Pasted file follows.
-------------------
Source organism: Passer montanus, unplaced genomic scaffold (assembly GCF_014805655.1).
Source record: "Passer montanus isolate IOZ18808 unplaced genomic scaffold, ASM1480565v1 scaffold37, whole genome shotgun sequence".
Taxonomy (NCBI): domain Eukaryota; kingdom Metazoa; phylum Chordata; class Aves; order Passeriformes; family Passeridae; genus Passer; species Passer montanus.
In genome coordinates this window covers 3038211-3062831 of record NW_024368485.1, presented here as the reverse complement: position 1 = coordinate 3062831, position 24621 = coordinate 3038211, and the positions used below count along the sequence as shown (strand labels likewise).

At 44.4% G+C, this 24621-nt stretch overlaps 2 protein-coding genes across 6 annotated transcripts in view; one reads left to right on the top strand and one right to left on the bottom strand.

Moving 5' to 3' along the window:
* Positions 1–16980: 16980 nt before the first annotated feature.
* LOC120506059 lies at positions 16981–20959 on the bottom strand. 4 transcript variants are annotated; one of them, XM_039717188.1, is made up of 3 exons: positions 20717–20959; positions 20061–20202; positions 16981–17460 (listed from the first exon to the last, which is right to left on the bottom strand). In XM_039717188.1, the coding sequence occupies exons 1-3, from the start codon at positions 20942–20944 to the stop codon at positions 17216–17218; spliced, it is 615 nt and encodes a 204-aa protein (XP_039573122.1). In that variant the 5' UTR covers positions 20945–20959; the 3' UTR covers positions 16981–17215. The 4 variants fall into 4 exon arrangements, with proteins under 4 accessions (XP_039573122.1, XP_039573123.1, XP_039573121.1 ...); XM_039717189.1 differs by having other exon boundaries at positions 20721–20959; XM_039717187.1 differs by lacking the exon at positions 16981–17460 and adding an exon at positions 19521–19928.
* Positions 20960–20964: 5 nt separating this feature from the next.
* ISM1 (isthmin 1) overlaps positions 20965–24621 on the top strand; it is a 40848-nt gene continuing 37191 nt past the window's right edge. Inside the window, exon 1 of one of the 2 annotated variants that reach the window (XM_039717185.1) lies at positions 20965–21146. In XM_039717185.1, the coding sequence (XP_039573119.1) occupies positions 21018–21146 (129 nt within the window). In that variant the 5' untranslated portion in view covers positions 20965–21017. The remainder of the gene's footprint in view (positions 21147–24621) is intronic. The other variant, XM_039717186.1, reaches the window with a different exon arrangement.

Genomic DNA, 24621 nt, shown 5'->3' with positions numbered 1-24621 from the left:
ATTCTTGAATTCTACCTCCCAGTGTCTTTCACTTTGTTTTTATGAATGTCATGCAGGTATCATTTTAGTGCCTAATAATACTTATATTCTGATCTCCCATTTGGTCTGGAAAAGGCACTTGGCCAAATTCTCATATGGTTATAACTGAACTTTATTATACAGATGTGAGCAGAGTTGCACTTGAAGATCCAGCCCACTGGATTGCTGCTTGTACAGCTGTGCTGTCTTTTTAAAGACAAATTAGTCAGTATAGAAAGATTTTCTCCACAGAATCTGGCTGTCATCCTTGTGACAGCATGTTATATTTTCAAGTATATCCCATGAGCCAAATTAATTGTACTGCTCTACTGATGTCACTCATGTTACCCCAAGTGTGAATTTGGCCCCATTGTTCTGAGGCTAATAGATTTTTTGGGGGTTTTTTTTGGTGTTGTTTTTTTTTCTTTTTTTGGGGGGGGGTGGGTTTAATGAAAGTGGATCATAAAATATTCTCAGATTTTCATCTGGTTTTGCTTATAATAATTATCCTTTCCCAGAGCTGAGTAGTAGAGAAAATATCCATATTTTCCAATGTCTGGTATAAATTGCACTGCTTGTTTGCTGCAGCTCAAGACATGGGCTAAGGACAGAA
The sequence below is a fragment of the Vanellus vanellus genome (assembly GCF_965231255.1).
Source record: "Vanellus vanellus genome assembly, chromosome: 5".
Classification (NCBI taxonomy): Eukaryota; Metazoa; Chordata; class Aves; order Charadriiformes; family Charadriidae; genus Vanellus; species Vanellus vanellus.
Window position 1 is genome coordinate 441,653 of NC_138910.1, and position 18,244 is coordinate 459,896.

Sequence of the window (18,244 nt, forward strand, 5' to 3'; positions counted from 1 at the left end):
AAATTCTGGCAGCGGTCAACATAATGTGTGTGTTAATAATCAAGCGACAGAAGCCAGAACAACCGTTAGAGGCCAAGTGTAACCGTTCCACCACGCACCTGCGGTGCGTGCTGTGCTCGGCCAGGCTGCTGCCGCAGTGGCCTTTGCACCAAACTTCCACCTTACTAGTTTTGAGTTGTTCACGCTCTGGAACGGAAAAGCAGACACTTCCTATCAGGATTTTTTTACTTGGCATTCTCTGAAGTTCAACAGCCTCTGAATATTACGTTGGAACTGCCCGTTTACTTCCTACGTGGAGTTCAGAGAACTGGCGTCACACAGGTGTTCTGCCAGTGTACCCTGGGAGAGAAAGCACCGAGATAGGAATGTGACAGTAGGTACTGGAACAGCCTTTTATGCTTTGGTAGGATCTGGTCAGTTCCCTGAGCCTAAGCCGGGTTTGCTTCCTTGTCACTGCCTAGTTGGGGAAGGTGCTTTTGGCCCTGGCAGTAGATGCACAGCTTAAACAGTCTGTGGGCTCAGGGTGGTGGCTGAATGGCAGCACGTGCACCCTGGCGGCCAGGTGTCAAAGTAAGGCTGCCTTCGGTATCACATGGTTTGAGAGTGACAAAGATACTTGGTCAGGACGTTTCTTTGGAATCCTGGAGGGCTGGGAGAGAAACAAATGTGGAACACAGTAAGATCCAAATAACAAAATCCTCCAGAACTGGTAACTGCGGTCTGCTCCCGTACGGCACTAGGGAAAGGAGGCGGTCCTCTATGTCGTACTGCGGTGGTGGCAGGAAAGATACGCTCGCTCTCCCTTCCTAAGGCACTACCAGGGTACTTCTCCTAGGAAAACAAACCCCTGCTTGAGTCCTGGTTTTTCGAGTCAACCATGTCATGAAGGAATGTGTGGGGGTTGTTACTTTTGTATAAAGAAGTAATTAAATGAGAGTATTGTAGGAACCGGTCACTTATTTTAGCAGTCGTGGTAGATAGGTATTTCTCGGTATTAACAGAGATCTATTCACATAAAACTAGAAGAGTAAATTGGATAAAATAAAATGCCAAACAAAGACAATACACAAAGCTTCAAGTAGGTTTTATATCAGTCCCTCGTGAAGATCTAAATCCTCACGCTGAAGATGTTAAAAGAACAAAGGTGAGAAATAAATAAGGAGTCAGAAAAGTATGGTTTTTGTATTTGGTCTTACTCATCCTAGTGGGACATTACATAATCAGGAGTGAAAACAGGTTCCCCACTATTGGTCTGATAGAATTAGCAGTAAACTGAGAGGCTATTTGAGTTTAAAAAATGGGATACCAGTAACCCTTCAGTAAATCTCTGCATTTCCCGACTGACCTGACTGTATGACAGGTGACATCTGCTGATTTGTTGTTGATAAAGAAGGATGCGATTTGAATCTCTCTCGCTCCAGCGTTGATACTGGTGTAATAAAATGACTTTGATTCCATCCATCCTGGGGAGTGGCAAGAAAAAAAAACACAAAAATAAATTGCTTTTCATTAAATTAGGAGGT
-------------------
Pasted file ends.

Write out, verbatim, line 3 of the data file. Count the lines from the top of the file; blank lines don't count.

Taxonomy (NCBI): domain Eukaryota; kingdom Metazoa; phylum Chordata; class Aves; order Passeriformes; family Passeridae; genus Passer; species Passer montanus.